A fine pair we make! Rest assured, if you do have the misfortune to be caught in a grave infelicity, there will always be room for you here at Inenmar, so long as you do not mind never hearing the end of it. I myself have heard a great deal from the sharp tongue of my aunt about my own stupidity in allowing myself to be exiled from Wintercourt. Speak not to me of pride; I have been fully rebuked from my failings in that area, and while I will freely admit to deserving most of it, 'tis never pleasant to be attacked by my aunt's words, however apt. There is a reason I left her at Inenmar when I planned to spend the season at Wintercourt. Even the best of plans may fail. Her pregnancy is, however, progressing well.
I am sure I heard something about the sixth year of mages while I was traveling. I did not realize that Beren was in the sixth year now, or I would have listened more closely. As it is, I am left with the impression that the conversation I vaguely recall touched on the east, though there may be no connection. If that is where she is, I am sure she is well pleased by the fate that sent her there. She was always pining for her home, all the years she was at Inenmar.
How I wish the year were still here at Inenmar. The high table seems empty without our mages; though in truth, with my cousins at Inenmar the high table is more full than it ever was. However, you must not worry unduly about the land; it is still early in the season and the summer may yet be moderate. Yes, even at Inenmar summers may be so. I am supervising the construction of irrigation canals to the western orchards and other areas that seem most likely to be harmed by the coming heat. And while we cannot muster a full year, it is possible that something may be done by those few with some skill at weather magic who yet remain at Inenmar.
But enough of Inenmar; I shall progress, however reluctantly, to write of Wintercourt. I am surprised to hear that Lord Pendrin has captured the attention of the court for so long as a week; he may be a favorite of the emperor and his wife, but he is hardly a general favorite, nor a true power about the court. It causes me to wonder if someone is guiding the attention of the courtiers. A simple duel would usually be barely a few days wonder in Wintercourt, however lofty the participants.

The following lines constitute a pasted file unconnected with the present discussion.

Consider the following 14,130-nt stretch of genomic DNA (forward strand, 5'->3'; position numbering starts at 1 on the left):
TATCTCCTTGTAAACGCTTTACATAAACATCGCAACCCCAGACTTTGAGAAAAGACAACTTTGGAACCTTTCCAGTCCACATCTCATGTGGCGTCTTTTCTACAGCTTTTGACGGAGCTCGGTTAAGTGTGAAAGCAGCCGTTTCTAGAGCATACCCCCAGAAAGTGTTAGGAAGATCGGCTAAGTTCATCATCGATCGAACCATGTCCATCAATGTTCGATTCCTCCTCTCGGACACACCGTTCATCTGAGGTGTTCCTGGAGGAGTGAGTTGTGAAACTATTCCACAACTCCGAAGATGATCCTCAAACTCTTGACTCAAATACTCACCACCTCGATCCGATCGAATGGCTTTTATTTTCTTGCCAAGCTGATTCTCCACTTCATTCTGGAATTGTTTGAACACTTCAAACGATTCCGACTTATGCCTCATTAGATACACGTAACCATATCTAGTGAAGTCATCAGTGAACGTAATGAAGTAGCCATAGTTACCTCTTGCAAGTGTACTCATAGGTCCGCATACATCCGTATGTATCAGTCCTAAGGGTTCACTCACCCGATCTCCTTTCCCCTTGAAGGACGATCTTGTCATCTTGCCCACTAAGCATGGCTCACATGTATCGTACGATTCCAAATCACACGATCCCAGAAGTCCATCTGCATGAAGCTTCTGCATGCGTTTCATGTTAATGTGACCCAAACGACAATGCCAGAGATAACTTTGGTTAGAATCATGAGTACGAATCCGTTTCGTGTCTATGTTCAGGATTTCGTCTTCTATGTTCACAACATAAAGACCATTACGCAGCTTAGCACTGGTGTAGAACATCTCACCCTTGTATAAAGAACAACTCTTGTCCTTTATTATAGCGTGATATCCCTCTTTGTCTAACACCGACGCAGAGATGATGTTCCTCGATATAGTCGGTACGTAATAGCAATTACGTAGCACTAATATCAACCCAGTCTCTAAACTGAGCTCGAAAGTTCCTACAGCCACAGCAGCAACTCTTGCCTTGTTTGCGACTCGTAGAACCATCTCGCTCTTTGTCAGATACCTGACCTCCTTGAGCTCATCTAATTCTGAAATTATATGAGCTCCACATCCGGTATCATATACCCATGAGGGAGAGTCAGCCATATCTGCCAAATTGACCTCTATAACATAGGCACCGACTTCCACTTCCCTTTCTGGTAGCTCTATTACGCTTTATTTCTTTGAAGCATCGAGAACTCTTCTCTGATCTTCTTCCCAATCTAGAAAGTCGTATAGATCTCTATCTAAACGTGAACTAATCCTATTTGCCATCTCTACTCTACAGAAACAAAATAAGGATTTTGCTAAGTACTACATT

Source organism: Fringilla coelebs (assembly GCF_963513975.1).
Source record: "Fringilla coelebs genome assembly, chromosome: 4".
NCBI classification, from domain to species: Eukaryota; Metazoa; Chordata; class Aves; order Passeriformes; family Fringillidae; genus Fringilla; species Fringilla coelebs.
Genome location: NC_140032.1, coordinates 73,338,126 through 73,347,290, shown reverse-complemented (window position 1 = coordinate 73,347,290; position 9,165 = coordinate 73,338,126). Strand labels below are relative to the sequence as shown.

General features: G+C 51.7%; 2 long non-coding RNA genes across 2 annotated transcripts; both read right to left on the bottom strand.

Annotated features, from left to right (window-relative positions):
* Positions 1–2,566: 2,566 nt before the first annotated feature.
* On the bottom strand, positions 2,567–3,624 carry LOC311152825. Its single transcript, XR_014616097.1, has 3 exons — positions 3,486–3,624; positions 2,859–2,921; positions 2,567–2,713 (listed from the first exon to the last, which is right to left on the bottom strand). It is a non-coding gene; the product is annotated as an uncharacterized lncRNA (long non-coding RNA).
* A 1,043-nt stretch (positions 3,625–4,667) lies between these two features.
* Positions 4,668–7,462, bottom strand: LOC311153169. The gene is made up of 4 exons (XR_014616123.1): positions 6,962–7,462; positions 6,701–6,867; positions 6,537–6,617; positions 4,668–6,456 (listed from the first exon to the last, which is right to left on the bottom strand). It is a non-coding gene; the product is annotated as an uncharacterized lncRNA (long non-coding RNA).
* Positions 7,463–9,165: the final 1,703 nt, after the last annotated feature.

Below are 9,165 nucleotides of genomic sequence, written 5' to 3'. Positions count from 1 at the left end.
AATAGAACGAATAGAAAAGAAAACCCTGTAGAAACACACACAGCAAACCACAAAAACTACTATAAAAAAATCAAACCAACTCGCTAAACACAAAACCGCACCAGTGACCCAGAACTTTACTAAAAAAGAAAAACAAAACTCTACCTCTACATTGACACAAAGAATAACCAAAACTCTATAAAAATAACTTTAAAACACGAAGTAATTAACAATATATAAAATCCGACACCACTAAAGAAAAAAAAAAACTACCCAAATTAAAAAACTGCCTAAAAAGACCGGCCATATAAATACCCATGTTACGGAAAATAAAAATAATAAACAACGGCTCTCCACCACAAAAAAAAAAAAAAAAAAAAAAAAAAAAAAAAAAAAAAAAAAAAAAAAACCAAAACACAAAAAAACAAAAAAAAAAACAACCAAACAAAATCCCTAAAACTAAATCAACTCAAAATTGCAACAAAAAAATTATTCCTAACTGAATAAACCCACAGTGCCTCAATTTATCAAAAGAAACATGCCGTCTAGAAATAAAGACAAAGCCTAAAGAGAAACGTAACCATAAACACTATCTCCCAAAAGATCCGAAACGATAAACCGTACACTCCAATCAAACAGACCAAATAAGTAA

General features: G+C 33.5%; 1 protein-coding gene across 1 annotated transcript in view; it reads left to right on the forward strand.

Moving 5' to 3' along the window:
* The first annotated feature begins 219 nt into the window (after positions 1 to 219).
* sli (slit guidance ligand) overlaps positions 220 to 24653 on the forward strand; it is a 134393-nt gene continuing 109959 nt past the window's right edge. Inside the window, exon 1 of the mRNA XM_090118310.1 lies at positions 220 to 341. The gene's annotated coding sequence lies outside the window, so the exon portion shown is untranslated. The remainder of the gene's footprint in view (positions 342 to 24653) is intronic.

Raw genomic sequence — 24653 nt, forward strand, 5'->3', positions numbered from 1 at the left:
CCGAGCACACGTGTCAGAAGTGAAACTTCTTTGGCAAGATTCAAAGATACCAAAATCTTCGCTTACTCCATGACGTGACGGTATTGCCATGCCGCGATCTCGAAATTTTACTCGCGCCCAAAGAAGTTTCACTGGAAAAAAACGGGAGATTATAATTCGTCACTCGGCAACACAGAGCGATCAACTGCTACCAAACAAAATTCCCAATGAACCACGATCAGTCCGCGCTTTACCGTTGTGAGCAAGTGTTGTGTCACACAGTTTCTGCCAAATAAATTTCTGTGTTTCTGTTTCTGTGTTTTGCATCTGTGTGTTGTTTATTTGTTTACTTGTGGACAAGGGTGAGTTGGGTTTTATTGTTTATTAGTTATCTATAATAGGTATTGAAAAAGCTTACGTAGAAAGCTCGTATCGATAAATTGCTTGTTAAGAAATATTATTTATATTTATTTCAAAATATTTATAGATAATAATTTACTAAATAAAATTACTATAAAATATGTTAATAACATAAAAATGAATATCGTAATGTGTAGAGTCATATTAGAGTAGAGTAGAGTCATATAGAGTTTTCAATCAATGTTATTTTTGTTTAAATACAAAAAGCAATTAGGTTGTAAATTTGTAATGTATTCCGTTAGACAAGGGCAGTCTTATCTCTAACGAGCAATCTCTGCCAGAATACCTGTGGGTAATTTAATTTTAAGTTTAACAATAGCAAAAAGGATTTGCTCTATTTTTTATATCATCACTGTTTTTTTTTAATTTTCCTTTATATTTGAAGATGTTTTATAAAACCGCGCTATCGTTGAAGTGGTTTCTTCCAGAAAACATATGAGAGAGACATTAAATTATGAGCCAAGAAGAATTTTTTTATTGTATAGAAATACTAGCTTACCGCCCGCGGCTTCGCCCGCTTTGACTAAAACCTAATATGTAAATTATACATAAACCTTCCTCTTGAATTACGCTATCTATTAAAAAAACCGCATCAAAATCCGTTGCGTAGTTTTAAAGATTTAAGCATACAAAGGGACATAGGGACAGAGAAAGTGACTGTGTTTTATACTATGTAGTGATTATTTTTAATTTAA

Perhaps it is that he came near to death; death is always interesting. But whatever the plot, or lack thereof, I cannot believe Lord Pendrin's death was intended. Had I not slipped, I would have scored the polite coup and in all politeness he would have had no choice but to drop the issue.
I am glad to hear his case is not without hope. It could only go the worse for me were he to die.
My mind runs in circles, trying to encircle the truth of the matter, but everywhere I turn I find something incomprehensible. Perhaps the only solution is to wait, and see what further actions are taken against us, and draw the pattern from that.
I do not wish to give you the wrong impression; I do not doubt Lady Velreisan. We will be married at the turn of the seasons; I have no doubt of that. For my part, it is money; for hers, it is influence. House Velreisan has declined since the days of her famous grandfather, and Velreisan is in the same case as Inenmar with regard to the emperor's policies, and so the alliance must go forward. And still there is some good will remaining from the days when we were children together; we will do well enough together.
Even so, if there is anything in your dealings with her that you feel I should know, my attention is all yours. Letters are my lifeline of late.
I received a letter from Lyrani; she will be in Wintercourt some days before the 26th, most likely the 21st or 22nd of summer. It eased my mind to hear from her; she is all joy at the prospect of attending the Academy, and I know she will do well there, for she has always been a promising child, and surprisingly wise for one her age. I hope that all my children will be so promising.
I am sorry to hear that you are troubled in your mind, though of a cause so vague I scarce know what to say; if there is ever anything I can do, you will of course write.
I had written to the Countess of Doumcen at the same time I wrote to you; I am glad to hear that it seems she is at least considering my proposal.
I have read your notes regarding the seal, and will attempt to follow them, though I am not convinced that my poor skill will suffice. You forget that with all the will in the world, I am but a poor student of magic.
I look forward to hearing more from you, though affairs in Inenmar are keeping me busy enough. It is amazing how people who would have been perfectly able to run things for themselves had I not returned must now ask me about every little detail of their plans. I suppose I encourage it; I would not want the irrigation done badly, nor the plans for the Feast of Flowers to be mishandled, nor a million other details to go wrong. Even so, as I said before, my mind is in Wintercourt more often than not; write when you can.
Inenmar, the 20th of Summer,
Ever your friend,
Aldvar s'Endrin, Lord of Inenmar